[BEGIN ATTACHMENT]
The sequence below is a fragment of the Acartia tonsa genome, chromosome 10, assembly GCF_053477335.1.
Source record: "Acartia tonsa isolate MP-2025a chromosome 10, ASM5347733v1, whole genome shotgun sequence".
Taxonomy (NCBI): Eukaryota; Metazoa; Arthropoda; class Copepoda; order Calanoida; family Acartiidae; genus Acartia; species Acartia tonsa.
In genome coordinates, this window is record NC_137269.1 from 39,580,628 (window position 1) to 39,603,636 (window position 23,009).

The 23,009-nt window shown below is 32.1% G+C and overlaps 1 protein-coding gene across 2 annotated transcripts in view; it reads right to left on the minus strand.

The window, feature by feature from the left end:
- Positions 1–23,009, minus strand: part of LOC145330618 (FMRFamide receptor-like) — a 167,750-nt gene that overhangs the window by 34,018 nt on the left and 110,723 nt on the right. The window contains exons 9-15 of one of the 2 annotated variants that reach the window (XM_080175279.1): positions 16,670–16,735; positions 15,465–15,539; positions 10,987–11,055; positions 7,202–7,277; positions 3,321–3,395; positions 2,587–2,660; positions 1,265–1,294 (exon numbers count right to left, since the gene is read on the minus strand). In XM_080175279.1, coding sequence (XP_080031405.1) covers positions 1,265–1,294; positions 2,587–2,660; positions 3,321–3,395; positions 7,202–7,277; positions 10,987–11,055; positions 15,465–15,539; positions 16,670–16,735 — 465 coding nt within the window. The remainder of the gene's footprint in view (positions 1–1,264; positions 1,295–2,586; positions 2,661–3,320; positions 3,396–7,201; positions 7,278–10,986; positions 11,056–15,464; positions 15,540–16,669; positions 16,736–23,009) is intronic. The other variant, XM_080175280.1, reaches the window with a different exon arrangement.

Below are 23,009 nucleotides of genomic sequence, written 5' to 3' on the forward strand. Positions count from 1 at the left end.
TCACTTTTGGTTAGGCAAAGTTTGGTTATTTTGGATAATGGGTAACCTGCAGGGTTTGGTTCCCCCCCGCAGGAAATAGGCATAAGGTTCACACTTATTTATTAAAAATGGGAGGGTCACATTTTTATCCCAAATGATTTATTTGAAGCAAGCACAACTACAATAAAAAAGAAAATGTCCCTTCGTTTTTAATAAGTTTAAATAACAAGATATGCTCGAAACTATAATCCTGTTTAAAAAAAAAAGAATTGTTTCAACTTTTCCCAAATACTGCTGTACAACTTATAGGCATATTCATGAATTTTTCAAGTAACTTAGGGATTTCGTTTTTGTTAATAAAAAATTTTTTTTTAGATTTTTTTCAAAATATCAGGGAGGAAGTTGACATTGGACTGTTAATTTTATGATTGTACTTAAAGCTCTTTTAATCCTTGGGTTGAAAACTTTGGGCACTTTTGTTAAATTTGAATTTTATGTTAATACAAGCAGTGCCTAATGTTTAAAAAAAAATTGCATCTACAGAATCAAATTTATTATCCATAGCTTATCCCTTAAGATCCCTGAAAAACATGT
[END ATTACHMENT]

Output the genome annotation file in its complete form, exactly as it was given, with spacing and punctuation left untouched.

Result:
The sequence below is a fragment of the Acartia tonsa genome, chromosome 10, assembly GCF_053477335.1.
Source record: "Acartia tonsa isolate MP-2025a chromosome 10, ASM5347733v1, whole genome shotgun sequence".
Taxonomy (NCBI): Eukaryota; Metazoa; Arthropoda; class Copepoda; order Calanoida; family Acartiidae; genus Acartia; species Acartia tonsa.
In genome coordinates, this window is record NC_137269.1 from 39,580,628 (window position 1) to 39,603,636 (window position 23,009).

The 23,009-nt window shown below is 32.1% G+C and overlaps 1 protein-coding gene across 2 annotated transcripts in view; it reads right to left on the minus strand.

The window, feature by feature from the left end:
- Positions 1–23,009, minus strand: part of LOC145330618 (FMRFamide receptor-like) — a 167,750-nt gene that overhangs the window by 34,018 nt on the left and 110,723 nt on the right. The window contains exons 9-15 of one of the 2 annotated variants that reach the window (XM_080175279.1): positions 16,670–16,735; positions 15,465–15,539; positions 10,987–11,055; positions 7,202–7,277; positions 3,321–3,395; positions 2,587–2,660; positions 1,265–1,294 (exon numbers count right to left, since the gene is read on the minus strand). In XM_080175279.1, coding sequence (XP_080031405.1) covers positions 1,265–1,294; positions 2,587–2,660; positions 3,321–3,395; positions 7,202–7,277; positions 10,987–11,055; positions 15,465–15,539; positions 16,670–16,735 — 465 coding nt within the window. The remainder of the gene's footprint in view (positions 1–1,264; positions 1,295–2,586; positions 2,661–3,320; positions 3,396–7,201; positions 7,278–10,986; positions 11,056–15,464; positions 15,540–16,669; positions 16,736–23,009) is intronic. The other variant, XM_080175280.1, reaches the window with a different exon arrangement.

Below are 23,009 nucleotides of genomic sequence, written 5' to 3' on the forward strand. Positions count from 1 at the left end.
TCACTTTTGGTTAGGCAAAGTTTGGTTATTTTGGATAATGGGTAACCTGCAGGGTTTGGTTCCCCCCCGCAGGAAATAGGCATAAGGTTCACACTTATTTATTAAAAATGGGAGGGTCACATTTTTATCCCAAATGATTTATTTGAAGCAAGCACAACTACAATAAAAAAGAAAATGTCCCTTCGTTTTTAATAAGTTTAAATAACAAGATATGCTCGAAACTATAATCCTGTTTAAAAAAAAAAGAATTGTTTCAACTTTTCCCAAATACTGCTGTACAACTTATAGGCATATTCATGAATTTTTCAAGTAACTTAGGGATTTCGTTTTTGTTAATAAAAAATTTTTTTTTAGATTTTTTTCAAAATATCAGGGAGGAAGTTGACATTGGACTGTTAATTTTATGATTGTACTTAAAGCTCTTTTAATCCTTGGGTTGAAAACTTTGGGCACTTTTGTTAAATTTGAATTTTATGTTAATACAAGCAGTGCCTAATGTTTAAAAAAAAATTGCATCTACAGAATCAAATTTATTATCCATAGCTTATCCCTTAAGATCCCTGAAAAACATGT